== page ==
Roanoke (ship)

Roanoke was one of the largest wooden ships ever constructed.

History
United States
Name: Roanoke
Builder: Messrs. A. Sewall and Co., Bath, Maine
Launched: September 20, 1892
Fate: burned August 10, 1905
General characteristics
Length: 311 ft (94.8 m)
Beam: 49 ft (14.9 m)
Draft: 27 ft (8.2 m)
Depth of hold: 29 ft (8.8 m)
Sail plan: barque

Service

Roanoke was a four-masted barque built by Messrs. A. Sewall and Co. in 1892 on the Kennebec River at Bath, Maine, in the United States. With the exception of Great Republic and the six-masted wooden schooner Wyoming (3,730.54 GRT, 450 ft length over all) she was the largest wooden ship ever built in an American yard. Her gross register tonnage was 3,347, but on a draft of 27 feet (8.2 meters) she could stow away 2,000 additional tons.[1] Her length was 311 feet (94.8 meters), her beam 49 feet (14.9 meters), and her hold depth 29 feet (8.8 meters).[2] Her lower yards were 95 feet (29 meters) long, and her foremast truck was 180 feet (54.9 meters) from the deck. The keel was in two tiers of 16-inch (40.6- cm) white oak, her garboards were eight inches (20.3 cm) thick, and her ceiling in the lower hold was 14 inches (35.6 cm). Into her construction went 1,250,000 board feet of yellow pine, 14,000 cubic feet (396.4 cubic meters) of oak, 98,000 treenails, and 550 hackmatack knees.[1]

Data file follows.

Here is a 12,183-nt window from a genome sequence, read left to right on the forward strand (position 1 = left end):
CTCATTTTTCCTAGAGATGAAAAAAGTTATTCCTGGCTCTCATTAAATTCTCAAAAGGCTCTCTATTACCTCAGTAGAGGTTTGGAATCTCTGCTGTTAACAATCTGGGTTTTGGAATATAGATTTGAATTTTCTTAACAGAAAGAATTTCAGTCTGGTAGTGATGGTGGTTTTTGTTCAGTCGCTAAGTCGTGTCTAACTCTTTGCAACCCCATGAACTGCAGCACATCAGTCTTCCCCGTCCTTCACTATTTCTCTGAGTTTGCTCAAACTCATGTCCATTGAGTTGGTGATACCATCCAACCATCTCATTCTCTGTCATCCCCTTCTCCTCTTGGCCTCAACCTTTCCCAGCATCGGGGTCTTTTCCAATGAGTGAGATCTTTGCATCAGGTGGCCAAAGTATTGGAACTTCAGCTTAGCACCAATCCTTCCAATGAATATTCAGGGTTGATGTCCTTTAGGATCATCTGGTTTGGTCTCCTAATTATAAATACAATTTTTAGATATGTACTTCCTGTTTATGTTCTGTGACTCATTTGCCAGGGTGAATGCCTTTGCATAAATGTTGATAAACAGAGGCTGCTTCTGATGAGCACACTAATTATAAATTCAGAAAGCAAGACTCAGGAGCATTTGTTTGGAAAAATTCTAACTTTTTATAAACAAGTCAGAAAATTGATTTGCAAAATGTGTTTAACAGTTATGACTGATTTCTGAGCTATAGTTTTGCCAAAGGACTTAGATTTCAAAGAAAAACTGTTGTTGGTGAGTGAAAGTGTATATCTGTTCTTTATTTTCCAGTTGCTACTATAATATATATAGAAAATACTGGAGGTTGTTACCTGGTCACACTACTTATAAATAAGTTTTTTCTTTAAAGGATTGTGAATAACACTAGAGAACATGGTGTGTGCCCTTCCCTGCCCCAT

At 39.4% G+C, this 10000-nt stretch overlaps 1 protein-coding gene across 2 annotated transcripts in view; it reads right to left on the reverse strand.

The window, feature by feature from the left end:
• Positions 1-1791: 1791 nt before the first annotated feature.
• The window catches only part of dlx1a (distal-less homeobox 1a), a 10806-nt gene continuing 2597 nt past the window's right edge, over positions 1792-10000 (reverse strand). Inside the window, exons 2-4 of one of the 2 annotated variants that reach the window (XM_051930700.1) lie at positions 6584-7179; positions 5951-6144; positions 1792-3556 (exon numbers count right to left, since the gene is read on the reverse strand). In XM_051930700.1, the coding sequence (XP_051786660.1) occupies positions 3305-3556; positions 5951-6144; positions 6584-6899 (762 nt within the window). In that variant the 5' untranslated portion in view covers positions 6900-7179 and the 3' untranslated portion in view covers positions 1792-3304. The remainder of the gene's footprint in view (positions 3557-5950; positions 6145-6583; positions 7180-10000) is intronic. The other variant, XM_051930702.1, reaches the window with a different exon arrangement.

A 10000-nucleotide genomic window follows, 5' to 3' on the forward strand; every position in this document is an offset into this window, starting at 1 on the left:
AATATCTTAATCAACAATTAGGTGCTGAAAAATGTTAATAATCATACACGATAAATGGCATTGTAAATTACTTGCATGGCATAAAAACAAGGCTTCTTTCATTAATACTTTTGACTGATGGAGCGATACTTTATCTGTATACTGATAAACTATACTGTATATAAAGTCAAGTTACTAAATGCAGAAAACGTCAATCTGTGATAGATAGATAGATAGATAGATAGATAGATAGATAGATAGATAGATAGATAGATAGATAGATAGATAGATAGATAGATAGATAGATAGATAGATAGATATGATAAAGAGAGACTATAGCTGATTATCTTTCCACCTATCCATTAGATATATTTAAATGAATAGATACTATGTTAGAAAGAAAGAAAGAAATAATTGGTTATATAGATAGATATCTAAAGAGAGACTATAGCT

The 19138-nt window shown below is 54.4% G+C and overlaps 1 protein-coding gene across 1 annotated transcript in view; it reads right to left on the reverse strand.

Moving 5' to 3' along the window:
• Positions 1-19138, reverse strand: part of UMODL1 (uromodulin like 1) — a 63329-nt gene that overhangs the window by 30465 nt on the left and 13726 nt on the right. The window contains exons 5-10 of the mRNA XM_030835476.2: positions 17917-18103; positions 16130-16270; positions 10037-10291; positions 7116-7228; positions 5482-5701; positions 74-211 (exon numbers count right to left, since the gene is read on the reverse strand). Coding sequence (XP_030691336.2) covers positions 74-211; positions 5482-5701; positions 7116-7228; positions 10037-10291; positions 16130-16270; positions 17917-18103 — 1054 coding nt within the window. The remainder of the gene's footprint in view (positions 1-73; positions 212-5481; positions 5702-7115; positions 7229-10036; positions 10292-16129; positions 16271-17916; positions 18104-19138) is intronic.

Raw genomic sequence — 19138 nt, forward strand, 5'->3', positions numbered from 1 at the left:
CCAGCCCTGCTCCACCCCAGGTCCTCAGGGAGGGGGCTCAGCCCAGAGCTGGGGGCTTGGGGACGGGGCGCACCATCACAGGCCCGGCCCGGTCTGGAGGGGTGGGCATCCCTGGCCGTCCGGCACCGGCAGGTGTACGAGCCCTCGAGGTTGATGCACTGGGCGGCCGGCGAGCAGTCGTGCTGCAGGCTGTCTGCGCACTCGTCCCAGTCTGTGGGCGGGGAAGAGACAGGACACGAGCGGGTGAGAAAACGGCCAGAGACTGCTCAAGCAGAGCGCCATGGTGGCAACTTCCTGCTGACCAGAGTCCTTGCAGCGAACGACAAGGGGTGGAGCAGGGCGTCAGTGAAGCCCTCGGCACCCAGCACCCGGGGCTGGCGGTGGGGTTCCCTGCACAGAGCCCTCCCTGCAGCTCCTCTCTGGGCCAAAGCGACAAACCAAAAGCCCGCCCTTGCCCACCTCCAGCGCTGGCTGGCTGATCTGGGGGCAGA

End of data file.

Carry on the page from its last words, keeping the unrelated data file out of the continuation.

Loss

Roanoke left New York City on her final voyage in June 1904 and was involved in a serious collision with the British steamship Llangibby off the coast of South America in August 1904, requiring repairs for three months in Rio de Janeiro, Brazil.[3] After delivering cargo to Australia, Roanoke was loading chromium ore near Nouméa, New Caledonia, when she was destroyed by fire on the night of August 10, 1905.[2]

References

  • Rowe, William Hutchinson; 1948; The Maritime History of Maine: Three Centuries of Shipbuilding & Seafaring; W. W. Norton; New York; p. 333

Notes

  1. Rowe, 1948.
  2. The Argus, Melbourne, Friday August 11, 1905
  3. The Sydney Morning Herald, Friday December 16, 1904
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